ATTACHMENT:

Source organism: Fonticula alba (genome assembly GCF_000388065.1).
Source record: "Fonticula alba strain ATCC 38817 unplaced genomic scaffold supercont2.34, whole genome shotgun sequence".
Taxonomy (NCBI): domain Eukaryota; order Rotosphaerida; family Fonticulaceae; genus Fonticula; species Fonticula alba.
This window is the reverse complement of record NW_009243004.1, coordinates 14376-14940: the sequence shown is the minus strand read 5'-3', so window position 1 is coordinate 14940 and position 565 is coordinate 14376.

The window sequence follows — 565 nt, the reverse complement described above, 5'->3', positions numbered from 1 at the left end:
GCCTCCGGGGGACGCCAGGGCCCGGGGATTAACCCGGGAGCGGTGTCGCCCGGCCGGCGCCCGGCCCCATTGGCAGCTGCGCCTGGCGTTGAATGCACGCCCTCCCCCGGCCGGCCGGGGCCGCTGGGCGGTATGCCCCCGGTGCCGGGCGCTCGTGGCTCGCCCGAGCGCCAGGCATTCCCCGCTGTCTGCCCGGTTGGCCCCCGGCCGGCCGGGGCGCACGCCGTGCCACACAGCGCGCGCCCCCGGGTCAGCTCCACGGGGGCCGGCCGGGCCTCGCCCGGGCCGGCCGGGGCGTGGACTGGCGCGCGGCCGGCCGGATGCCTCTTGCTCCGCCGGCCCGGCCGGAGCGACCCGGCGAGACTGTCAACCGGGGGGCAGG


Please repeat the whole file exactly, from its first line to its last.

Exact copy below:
Source organism: Fonticula alba (genome assembly GCF_000388065.1).
Source record: "Fonticula alba strain ATCC 38817 unplaced genomic scaffold supercont2.34, whole genome shotgun sequence".
Taxonomy (NCBI): domain Eukaryota; order Rotosphaerida; family Fonticulaceae; genus Fonticula; species Fonticula alba.
This window is the reverse complement of record NW_009243004.1, coordinates 14376-14940: the sequence shown is the minus strand read 5'-3', so window position 1 is coordinate 14940 and position 565 is coordinate 14376.

The window sequence follows — 565 nt, the reverse complement described above, 5'->3', positions numbered from 1 at the left end:
GCCTCCGGGGGACGCCAGGGCCCGGGGATTAACCCGGGAGCGGTGTCGCCCGGCCGGCGCCCGGCCCCATTGGCAGCTGCGCCTGGCGTTGAATGCACGCCCTCCCCCGGCCGGCCGGGGCCGCTGGGCGGTATGCCCCCGGTGCCGGGCGCTCGTGGCTCGCCCGAGCGCCAGGCATTCCCCGCTGTCTGCCCGGTTGGCCCCCGGCCGGCCGGGGCGCACGCCGTGCCACACAGCGCGCGCCCCCGGGTCAGCTCCACGGGGGCCGGCCGGGCCTCGCCCGGGCCGGCCGGGGCGTGGACTGGCGCGCGGCCGGCCGGATGCCTCTTGCTCCGCCGGCCCGGCCGGAGCGACCCGGCGAGACTGTCAACCGGGGGGCAGG